Category Archives: Treat Diabetes Naturally

VEGF-A-Expressing Adipose Tissue Shows Rapid Beiging and Enhanced Survival After Transplantation and Confers IL-4-Independent Metabolic Improvements

Adipocyte-derived vascular endothelial growth factor-A (VEGF-A) plays a crucial role in angiogenesis and contributes to adipocyte function and systemic metabolism, such as insulin resistance, chronic inflammation, and beiging of subcutaneous adipose tissue. Using a doxycycline-inducible adipocyte-specific VEGF-A–overexpressing mouse model, we investigated the dynamics of local VEGF-A effects on tissue beiging of adipose tissue transplants. VEGF-A overexpression in adipocytes triggers angiogenesis. We also observed a rapid appearance of beige fat cells in subcutaneous white adipose tissue as early as 2 days postinduction of VEGF-A. In contrast to conventional cold-induced beiging, VEGF-A–induced beiging is independent of interleukin-4. We subjected metabolically healthy VEGF-A–overexpressing adipose tissue to autologous transplantation. Transfer of subcutaneous adipose tissues taken from VEGF-A–overexpressing mice into diet-induced obese mice resulted in systemic metabolic benefits, associated with improved survival of adipocytes and a concomitant reduced inflammatory response. These effects of VEGF-A are tissue autonomous, inducing white adipose tissue beiging and angiogenesis within the transplanted tissue. Our findings indicate that manipulation of adipocyte functions with a bona fide angiogenic factor, such as VEGF-A, significantly improves the survival and volume retention of fat grafts and can convey metabolically favorable properties on the recipient on the basis of beiging.

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Functional Human Beige Adipocytes From Induced Pluripotent Stem Cells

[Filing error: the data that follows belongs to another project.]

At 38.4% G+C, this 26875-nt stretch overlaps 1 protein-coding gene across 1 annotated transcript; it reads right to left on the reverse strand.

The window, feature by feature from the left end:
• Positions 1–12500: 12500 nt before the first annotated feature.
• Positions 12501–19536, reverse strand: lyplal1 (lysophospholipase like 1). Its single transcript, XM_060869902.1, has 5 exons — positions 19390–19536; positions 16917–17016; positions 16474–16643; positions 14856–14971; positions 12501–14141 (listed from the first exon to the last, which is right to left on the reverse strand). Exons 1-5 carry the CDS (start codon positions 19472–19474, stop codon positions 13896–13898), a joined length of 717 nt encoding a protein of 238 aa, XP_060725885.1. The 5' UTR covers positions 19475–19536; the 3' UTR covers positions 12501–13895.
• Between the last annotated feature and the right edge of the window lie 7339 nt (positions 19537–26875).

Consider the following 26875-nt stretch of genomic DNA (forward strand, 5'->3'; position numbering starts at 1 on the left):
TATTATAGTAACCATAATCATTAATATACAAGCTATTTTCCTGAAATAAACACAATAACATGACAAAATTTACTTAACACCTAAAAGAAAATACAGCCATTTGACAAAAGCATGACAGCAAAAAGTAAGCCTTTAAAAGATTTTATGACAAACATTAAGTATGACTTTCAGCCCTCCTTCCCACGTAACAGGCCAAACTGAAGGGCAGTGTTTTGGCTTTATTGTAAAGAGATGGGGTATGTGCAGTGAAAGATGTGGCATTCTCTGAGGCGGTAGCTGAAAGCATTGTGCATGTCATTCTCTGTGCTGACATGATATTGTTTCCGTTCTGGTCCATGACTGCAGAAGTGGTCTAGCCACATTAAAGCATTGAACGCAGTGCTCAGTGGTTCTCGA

Activation of thermogenic beige adipocytes has recently emerged as a promising therapeutic target in obesity and diabetes. Relevant human models for beige adipocyte differentiation are essential to implement such therapeutic strategies. We report a straightforward and efficient protocol to generate functional human beige adipocytes from human induced pluripotent stem cells (hiPSCs). Without overexpression of exogenous adipogenic genes, our method recapitulates an adipogenic developmental pathway through successive mesodermal and adipogenic progenitor stages. hiPSC-derived adipocytes are insulin sensitive and display beige-specific markers and functional properties, including upregulation of thermogenic genes, increased mitochondrial content, and increased oxygen consumption upon activation with cAMP analogs. Engraftment of hiPSC-derived adipocytes in mice produces well-organized and vascularized adipose tissue, capable of β-adrenergic–responsive glucose uptake. Our model of human beige adipocyte development provides a new and scalable tool for disease modeling and therapeutic screening.

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Checks and Balances–The Limits of {beta}-Cell Endurance to ER Stress

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The COX-2/PGE2/EP3/Gi/o/cAMP/GSIS Pathway in the Islet: The Beat Goes On

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Diabetes: Leveraging the Tipping Point of the Diabetes Pandemic

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GLP-1R as a Target for the Treatment of Diabetic Retinopathy: Friend or Foe?

Glucagon-like peptide 1 receptor (GLP-1R) agonists are increasingly being used as treatment for type 2 diabetes. Since the U.S. Food and Drug Administration published recommendations about the cardiovascular safety of new antidiabetes therapies for treating type 2 diabetes in 2008, the results of two outstanding clinical trials using GLP-1R agonists addressing this issue (Liraglutide Effect and Action in Diabetes: Evaluation of Cardiovascular Outcome Results—A Long Term Evaluation [LEADER] and Trial to Evaluate Cardiovascular and Other Long-term Outcomes With Semaglutide in Subjects With Type 2 Diabetes [SUSTAIN-6]) have been published. Both studies found beneficial effects in terms of reducing the rates of cardiovascular death, nonfatal myocardial infarction, and nonfatal stroke. However, their results regarding the progression of diabetic retinopathy (DR) were neutral with liraglutide (LEADER) or worse when compared with placebo in the case of semaglutide (SUSTAIN-6). These results are surprising because of the beneficial effects of GLP-1R analogs reported in experimental models of DR. In this Perspective, an overview of the mechanisms by which GLP-1R activation exerts its effects in preventing or arresting experimental DR is given. In addition, we consider the possible reasons for the negative results regarding the progression of DR in the SUSTAIN-6 study, as well as the gaps that still need to be covered to further clarify this important issue in the management of type 2 diabetes.